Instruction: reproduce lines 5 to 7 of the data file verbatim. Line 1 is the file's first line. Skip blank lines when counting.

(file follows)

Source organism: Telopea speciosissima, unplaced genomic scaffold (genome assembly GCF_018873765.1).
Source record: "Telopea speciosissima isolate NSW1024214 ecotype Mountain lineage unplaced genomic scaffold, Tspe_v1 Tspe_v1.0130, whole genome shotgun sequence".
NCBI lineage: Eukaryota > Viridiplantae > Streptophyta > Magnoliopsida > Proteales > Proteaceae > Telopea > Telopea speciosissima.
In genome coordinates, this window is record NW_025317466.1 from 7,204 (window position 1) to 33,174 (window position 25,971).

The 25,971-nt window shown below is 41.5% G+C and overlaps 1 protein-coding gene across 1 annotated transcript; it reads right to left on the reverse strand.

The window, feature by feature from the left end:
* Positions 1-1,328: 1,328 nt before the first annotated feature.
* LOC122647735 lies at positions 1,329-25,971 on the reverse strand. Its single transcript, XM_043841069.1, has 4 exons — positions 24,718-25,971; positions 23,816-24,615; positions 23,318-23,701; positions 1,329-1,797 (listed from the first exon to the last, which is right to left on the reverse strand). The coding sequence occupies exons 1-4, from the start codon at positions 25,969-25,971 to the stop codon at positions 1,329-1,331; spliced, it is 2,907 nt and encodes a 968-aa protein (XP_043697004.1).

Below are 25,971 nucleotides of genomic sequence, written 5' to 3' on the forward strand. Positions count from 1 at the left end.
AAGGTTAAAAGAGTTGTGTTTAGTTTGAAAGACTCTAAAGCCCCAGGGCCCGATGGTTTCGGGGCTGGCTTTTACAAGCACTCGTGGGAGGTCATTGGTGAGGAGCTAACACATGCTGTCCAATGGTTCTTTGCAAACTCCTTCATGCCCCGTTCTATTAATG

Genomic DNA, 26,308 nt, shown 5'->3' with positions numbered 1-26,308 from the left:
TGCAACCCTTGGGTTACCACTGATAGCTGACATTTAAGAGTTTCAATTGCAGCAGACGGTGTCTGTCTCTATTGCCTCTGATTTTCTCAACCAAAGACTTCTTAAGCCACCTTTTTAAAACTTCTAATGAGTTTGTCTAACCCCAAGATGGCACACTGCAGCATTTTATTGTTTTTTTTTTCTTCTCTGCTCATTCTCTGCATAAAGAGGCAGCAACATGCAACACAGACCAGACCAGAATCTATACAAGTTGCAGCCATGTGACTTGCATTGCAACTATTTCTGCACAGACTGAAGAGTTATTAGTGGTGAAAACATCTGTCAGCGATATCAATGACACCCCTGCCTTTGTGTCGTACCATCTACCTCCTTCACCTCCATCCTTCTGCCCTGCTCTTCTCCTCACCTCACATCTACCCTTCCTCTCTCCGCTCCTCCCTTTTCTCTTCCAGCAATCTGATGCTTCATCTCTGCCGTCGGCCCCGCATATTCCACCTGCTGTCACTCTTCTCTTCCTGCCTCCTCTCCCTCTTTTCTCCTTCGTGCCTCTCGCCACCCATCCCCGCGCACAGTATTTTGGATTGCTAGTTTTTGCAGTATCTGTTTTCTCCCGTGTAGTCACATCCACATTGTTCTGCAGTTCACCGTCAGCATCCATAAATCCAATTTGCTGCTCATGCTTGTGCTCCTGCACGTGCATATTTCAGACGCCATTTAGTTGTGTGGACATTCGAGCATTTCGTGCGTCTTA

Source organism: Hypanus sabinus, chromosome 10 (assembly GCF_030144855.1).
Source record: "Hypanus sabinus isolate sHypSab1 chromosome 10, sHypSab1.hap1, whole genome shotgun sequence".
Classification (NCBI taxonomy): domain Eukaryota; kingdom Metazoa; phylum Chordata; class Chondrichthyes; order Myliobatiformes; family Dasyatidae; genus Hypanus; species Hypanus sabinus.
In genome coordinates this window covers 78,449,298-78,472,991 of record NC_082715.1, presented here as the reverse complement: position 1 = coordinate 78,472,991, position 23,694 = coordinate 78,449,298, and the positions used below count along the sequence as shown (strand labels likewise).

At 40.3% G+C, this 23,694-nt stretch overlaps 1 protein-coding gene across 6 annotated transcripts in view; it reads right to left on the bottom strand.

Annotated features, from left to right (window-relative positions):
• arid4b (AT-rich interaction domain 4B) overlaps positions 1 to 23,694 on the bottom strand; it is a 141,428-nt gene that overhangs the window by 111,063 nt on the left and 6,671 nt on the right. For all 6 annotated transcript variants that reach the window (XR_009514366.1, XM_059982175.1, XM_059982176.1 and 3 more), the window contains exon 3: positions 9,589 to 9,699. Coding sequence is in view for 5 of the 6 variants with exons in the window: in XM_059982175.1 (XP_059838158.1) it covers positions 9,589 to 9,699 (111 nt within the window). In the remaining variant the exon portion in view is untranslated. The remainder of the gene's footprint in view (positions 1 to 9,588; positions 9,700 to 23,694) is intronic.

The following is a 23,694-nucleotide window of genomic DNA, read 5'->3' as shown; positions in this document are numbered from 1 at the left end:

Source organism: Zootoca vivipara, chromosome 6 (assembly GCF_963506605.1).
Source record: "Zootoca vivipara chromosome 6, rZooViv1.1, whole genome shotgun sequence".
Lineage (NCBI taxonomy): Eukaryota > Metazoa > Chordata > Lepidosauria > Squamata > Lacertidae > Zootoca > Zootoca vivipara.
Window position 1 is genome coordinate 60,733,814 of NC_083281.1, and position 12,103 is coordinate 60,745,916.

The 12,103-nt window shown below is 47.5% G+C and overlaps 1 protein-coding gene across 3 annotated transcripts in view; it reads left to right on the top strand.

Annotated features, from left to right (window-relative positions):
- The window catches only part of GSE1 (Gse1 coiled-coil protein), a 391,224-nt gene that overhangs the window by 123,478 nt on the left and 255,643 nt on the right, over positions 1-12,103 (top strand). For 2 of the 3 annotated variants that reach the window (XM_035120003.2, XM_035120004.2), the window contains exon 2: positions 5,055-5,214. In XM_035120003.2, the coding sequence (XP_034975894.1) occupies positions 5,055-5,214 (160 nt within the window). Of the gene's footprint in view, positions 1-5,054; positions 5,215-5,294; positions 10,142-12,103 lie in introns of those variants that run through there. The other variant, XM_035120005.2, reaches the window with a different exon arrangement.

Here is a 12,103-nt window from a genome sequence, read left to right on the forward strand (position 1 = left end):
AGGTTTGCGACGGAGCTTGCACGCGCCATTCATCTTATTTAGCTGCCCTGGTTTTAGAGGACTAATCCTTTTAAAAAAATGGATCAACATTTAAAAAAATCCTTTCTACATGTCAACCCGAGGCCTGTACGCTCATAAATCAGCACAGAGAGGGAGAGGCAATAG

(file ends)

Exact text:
The 25,971-nt window shown below is 41.5% G+C and overlaps 1 protein-coding gene across 1 annotated transcript; it reads right to left on the reverse strand.

The window, feature by feature from the left end:
* Positions 1-1,328: 1,328 nt before the first annotated feature.